In applying the doctrine of res judicata, the law is clear that ‘Parties to a judgment are not bound by it, in a subsequent controversy between each other, unless they were adversary parties in the original action.’ (1 Freeman on Judgments (5th Ed. 1925), § 422, p. 918; Victor Oil Co. v. Drum (1920) 184 Cal. 226, 239, 193 P. 243; Standard Oil Co. of California v. J. P. Mills Organization, supra, 3 Cal.2d 128, 139–141, 43 P.2d 797; Rest. Judgments § 82; Code Civ.Proc. § 1910.) Ordinarily, therefore, where the plaintiff and defendant in the subsequent action were merely codefendants in the original action, the prior judgment cannot be used by one against the other as an estoppel since they were not adversary parties in the original action and no issues were raised or adjudicated between them therein. (Robson v. Superior Court (1915) 171 Cal. 588, 594–595, 154 p. 8; Victor Oil Co. v. Drum, supra, 184 Cal. 226, 239, 193 P. 243; Standard Oil Co. of California v. J. P. Mills Organization, supra, 3 Cal.2d 128, 139–141, 43 P.2d 797; County of L. A. v. Continental Development Corp. (1952) 113 Cal.App.2d 207, 222–223; 248 P.2d 157; Atherely v. MacDonald, Young & Nelson (1955) 135 Cal.App.2d 383, 385–386, 287 P.2d 529; Truck Ins. Exchange v. Torres (1961) 193 Cal.App.2d 483, 493, 14 Cal.Rptr. 408; Vegetable Oil Products Co. v. Superior Court (1963) 213 Cal.App.2d 252, 256, 28 Cal.Rptr. 555; 1 Freeman, op. cit., § 424, pp. 920–922; 3 Witkin, Cal.Procedure, pp. 1955–1956; Rest. Judgments § 82;12 Code Civ.Proc. § 1910.)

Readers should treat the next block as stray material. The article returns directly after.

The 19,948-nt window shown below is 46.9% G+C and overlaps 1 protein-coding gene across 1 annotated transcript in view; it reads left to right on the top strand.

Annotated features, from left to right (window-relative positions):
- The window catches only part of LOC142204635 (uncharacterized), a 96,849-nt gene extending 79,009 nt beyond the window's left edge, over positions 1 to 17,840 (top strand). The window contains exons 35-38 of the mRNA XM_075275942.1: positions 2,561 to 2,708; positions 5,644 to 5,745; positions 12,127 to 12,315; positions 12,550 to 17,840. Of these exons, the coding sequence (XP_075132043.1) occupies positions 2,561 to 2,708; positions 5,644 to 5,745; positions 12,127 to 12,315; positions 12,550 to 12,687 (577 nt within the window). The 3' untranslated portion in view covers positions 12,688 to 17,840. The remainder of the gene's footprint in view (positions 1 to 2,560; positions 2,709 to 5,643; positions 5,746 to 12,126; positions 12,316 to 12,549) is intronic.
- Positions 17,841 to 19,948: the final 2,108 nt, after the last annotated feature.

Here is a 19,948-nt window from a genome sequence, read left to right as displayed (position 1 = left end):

Taking up the contention here made, it is clear that Great Western and Porter, the opposing parties in the instant action, were not adversaries in the original action brought by Nizuk, but were co-defendants on one side of the case resisting the claim of Nizuk on the other. The summary judgment in that action was not rendered between Great Western and Porter but between Nizuk and Porter, determining that as between the latter two adversary parties there was no triable issue of fact. (Code Civ.Proc. § 437c; see Snider v. Snider (1962) 200 Cal.App.2d 741, 747–748, 19 Cal.Rptr. 709.) Proceedings for the summary judgment were set in motion only by Porter and their end result culminating in the judgment now invoked meant only that Porter's supporting affidavits or depositions stated facts sufficient to sustain a judgment n favor of Porter against Nizuk and that Nizuk failed by counter-affidavits to proffer competent and sufficient evidence to present a triable issue of fact. (Coyne v. Krempels (1950) 36 Cal.2d 257, 261, 223 P.2d 244; Burke v. Hibernia Bank (1960) 186 Cal.App.2d 739, 744, 9 Cal.Rptr. 890; Snider v. Snider, supra.)